Thousand Fold Production Pre-Pro Checklist 4:9


Final Critique

Poster Pictures

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Paper Edit

Paper Edit

Rough Cut


After Effects Animations

Final Pitch


Swords By the Lake

Production name: Thousand Fold Production
Title: Swords by the Lake
About: Medias perspective on Japanese swordsmanship versus reality.
Approach: Expository/Voice Over
Poetic- Katas, Triangles, different techniques etc…


What is the narrative spine of your piece? Sensei and his students try to keep Japanese swordsmanship alive despite the media’s false representation. Who are your main characters? What are your plans to get footage beyond boring talking head shots? Our main characters are Fei Fei Chang, Francis DaCosta, Tim Smith. Our plans for getting additional footage include a night time shoot at Lake Merrit, attending a class at the dojo, and filming more advanced students during both training and tests. How is conflict driving your story? The conflict that drives the story revolves around how students expressing their passion are almost immediately compared to inaccurate media portrayal. What kind of change do you wish to unfold within your piece? We would like to see students more open to express their love of the art, and in the end leave people with more accurate ideas of what it entails. What’s the inciting incident and point of entry in your story? The inciting point is a quest of trying to discover what samurai culture is compared to media portrayal. The entry point is through the students of Suigetsukan Dojo. What issues do you foresee having making your piece visually strong? The night time shoot presented some lighting issues when trying to get clear footage in the low light of the moon. Other difficulties include being unable to use flash photography when taking stills of the training, leading everything to being adjusted manually.

Intro and Ending

Core Concept: Sensei and his students try to keep Japanese swordsmanship alive despite the media’s false representation. Intro: The movie will open on a close up of a sword being unsheathed. It will transition from there between shots of students getting ready to train and quotes from one of the art’s founders, Nakamura Taizaburo Sensei. This will bleed over into footage of students training, and from there move on to an interview with Mike Esmailzadeh. Ending: The movie will end with students doing cool down exercises and folding their hakimas. The final shot will be the sword from the beginning being slid into its sheathe. Both of these will demonstrate the core concept of the art’s reality in comparison to sparse media clips that will be used to provide contrast.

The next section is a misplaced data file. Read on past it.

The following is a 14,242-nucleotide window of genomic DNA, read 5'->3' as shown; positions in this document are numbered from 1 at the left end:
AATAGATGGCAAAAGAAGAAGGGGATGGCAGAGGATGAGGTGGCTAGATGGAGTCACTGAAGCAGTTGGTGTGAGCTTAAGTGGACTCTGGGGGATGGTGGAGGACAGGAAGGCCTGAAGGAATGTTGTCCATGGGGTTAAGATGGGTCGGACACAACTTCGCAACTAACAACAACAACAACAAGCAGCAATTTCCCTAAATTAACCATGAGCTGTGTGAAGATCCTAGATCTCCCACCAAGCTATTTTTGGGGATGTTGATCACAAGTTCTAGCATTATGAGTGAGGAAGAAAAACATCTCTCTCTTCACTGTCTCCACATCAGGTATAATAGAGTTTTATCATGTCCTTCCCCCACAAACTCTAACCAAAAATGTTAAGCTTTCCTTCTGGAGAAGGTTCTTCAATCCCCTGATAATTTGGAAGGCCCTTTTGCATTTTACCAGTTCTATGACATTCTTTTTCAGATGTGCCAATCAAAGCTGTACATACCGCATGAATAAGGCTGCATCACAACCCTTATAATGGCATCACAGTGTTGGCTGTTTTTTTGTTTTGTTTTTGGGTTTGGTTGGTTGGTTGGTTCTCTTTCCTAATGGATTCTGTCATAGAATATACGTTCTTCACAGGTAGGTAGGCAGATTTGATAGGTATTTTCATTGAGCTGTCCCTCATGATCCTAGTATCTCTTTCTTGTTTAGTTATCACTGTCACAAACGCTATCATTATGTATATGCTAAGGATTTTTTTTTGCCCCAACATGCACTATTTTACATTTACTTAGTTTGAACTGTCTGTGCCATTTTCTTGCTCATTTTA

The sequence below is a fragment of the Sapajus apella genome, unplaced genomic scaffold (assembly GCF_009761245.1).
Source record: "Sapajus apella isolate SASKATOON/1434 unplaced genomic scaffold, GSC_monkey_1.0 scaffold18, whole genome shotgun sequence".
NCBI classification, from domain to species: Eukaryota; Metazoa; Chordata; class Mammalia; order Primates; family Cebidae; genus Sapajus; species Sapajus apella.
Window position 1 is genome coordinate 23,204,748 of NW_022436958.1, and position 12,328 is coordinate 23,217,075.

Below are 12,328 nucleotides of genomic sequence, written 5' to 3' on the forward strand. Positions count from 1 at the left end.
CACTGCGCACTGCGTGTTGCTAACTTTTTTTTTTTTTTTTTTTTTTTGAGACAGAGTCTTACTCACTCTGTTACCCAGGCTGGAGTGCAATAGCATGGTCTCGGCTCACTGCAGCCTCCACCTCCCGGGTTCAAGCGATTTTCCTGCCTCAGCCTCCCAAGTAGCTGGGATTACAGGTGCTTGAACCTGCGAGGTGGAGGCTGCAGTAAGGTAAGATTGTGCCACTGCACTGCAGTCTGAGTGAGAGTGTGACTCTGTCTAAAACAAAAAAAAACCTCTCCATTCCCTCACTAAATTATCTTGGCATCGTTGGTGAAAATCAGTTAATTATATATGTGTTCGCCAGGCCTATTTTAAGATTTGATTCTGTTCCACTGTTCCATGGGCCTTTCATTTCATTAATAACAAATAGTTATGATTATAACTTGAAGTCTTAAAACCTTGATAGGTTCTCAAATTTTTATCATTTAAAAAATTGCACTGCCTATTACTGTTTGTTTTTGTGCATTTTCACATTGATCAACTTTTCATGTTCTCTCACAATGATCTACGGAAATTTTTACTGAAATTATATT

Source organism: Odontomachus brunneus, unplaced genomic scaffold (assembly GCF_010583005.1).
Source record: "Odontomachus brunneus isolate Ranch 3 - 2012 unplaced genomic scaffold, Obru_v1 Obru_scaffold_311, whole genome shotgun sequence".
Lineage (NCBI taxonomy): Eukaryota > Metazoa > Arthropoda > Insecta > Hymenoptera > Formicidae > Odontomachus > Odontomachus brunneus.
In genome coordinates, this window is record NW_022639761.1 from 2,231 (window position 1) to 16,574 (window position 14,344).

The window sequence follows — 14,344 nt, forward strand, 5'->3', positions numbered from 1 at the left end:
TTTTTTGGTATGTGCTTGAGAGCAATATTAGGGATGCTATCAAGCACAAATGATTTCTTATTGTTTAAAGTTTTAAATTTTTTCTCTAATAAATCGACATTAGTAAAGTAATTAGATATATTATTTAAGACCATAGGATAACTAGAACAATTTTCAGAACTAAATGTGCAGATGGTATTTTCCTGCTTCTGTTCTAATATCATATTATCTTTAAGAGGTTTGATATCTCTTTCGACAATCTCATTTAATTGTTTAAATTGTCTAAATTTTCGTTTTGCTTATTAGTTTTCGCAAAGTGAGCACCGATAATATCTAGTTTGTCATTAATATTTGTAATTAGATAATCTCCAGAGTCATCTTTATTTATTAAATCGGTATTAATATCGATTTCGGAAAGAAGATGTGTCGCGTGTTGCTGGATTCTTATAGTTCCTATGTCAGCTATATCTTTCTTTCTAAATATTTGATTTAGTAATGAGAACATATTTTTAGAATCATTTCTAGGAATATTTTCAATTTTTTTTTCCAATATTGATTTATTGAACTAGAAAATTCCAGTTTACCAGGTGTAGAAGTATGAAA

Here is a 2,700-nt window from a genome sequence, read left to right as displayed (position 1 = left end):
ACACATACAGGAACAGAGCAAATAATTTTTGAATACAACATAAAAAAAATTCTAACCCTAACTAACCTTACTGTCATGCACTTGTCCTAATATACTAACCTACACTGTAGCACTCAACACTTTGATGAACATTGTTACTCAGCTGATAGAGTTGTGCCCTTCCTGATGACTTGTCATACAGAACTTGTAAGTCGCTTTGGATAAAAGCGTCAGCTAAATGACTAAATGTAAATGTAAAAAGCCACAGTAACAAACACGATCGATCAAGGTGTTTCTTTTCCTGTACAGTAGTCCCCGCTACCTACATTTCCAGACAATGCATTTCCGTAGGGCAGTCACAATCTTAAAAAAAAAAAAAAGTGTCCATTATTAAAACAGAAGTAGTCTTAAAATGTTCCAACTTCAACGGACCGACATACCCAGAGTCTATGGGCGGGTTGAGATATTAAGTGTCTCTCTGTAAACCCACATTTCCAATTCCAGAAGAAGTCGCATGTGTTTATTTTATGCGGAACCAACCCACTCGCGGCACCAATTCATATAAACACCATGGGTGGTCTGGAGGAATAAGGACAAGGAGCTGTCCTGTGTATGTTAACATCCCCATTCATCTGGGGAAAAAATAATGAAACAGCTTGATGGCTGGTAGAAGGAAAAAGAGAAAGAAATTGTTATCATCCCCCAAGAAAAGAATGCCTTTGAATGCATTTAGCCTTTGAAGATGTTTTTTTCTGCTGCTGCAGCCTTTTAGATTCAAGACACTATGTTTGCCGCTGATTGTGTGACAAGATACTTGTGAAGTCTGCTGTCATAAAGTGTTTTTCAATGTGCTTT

Reading, Viewing, and Listening Notes

As I was unable to obtain “Spirit of the Sword” on short notice, our reading research consisted of the resources on the Suigetsukan Dojo Website. Notes: The dojo teaches multiple martial arts. Suigetsukan means Moon Reflected on the Water School and was founded in 1991. The art of Toyama Ryu is deeply rooted in Japanese history and has been used in combat as recently was WWII. Our viewing research was confined to the media, to get a sense of how they portrayed samurai in movies and on tv. To achieve this we watched Seven Samurai, Thirteen Assassins, and Samurai Delicatessen. Notes: Of the three, Samurai Delicatessen was far and away the most inaccurate of the portrayals, something that is not really surprising as it is an improv comedy bit. In the case of the two movies, Thirteen Assassins and Seven Samurai, they take the art more seriously, but even they spiced things up for the sake of looking good on film. Listening research consisted of talks with Sensei Mike Esmailzadeh after our first group session at Suigetsukan Dojo. Notes: Each technique is rooted in historical context, which Sensei Mike Esmailzadeh was always sure to include in the lesson. An example of the above is the clan sword technique. This is the origin of the “sword catching” myth, but when examined properly, it becomes clear that it is born of the warrior culture mindset of laying down your life for your people and country. It consists of “catching” the sword with your shoulder and holding it there. Then you apply downward pressure on their hands and move in close. This allows you to either take them with you, as you are about to die anyway, or to hold them long enough for one of your clansmen to move in for the kill.

Interview Questions

  1. Please introduce yourself, as you would like to be referred to.
  2. What got you into Japanese sword?
  3. How long have you been learning martial arts, Japanese sword in particular?
  4. How did you decide to become a teacher and dedicate your life to keeping the art alive?
  5. If you could teach one technique to the world, what would it be and why?
  6. What makes the art relevant in modern times? What uses does it have?
  7. What sets Toyama Ryu apart from other sword arts?
  8. What was your experience learning from Obata Sensei?
  9. Did you ever meet Nakamura Sensei and if so what was your experience?
  10. Where does the film industry help Toyama Ryu and where does it disservice it?
  11. Of all the media, what movie is the worst offender?
  12.  Can you talk about your experience in the film industry?
  13. What can someone get from Toyama Ryu in today’s society?
  14. When have you used your Toyama Ryu skills out in the world?


1 comment

  1. Nicholas Bizzack

    Seriously this is such a cool idea for a documentary short. Very excited to see the end result.

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